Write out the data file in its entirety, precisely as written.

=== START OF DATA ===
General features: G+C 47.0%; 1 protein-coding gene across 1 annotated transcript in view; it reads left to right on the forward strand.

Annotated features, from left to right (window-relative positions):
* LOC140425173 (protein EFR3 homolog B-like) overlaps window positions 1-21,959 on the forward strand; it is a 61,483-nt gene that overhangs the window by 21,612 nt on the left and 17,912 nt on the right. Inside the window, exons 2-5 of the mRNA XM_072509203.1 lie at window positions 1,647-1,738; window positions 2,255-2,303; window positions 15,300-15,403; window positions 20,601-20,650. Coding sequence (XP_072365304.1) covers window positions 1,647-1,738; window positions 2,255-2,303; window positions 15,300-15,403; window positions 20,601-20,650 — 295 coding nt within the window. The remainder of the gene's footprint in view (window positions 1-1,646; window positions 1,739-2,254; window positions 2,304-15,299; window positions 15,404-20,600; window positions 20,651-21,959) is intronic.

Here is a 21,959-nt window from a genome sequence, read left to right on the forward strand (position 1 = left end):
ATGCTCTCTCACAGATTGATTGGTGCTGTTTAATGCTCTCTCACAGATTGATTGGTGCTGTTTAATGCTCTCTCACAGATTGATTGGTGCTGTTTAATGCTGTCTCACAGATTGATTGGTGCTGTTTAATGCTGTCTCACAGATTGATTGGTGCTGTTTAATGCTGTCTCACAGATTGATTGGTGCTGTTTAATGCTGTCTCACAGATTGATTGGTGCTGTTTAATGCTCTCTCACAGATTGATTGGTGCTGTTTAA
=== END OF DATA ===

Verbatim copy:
General features: G+C 47.0%; 1 protein-coding gene across 1 annotated transcript in view; it reads left to right on the forward strand.

Annotated features, from left to right (window-relative positions):
* LOC140425173 (protein EFR3 homolog B-like) overlaps window positions 1-21,959 on the forward strand; it is a 61,483-nt gene that overhangs the window by 21,612 nt on the left and 17,912 nt on the right. Inside the window, exons 2-5 of the mRNA XM_072509203.1 lie at window positions 1,647-1,738; window positions 2,255-2,303; window positions 15,300-15,403; window positions 20,601-20,650. Coding sequence (XP_072365304.1) covers window positions 1,647-1,738; window positions 2,255-2,303; window positions 15,300-15,403; window positions 20,601-20,650 — 295 coding nt within the window. The remainder of the gene's footprint in view (window positions 1-1,646; window positions 1,739-2,254; window positions 2,304-15,299; window positions 15,404-20,600; window positions 20,651-21,959) is intronic.

Here is a 21,959-nt window from a genome sequence, read left to right on the forward strand (position 1 = left end):
ATGCTCTCTCACAGATTGATTGGTGCTGTTTAATGCTCTCTCACAGATTGATTGGTGCTGTTTAATGCTCTCTCACAGATTGATTGGTGCTGTTTAATGCTGTCTCACAGATTGATTGGTGCTGTTTAATGCTGTCTCACAGATTGATTGGTGCTGTTTAATGCTGTCTCACAGATTGATTGGTGCTGTTTAATGCTGTCTCACAGATTGATTGGTGCTGTTTAATGCTCTCTCACAGATTGATTGGTGCTGTTTAA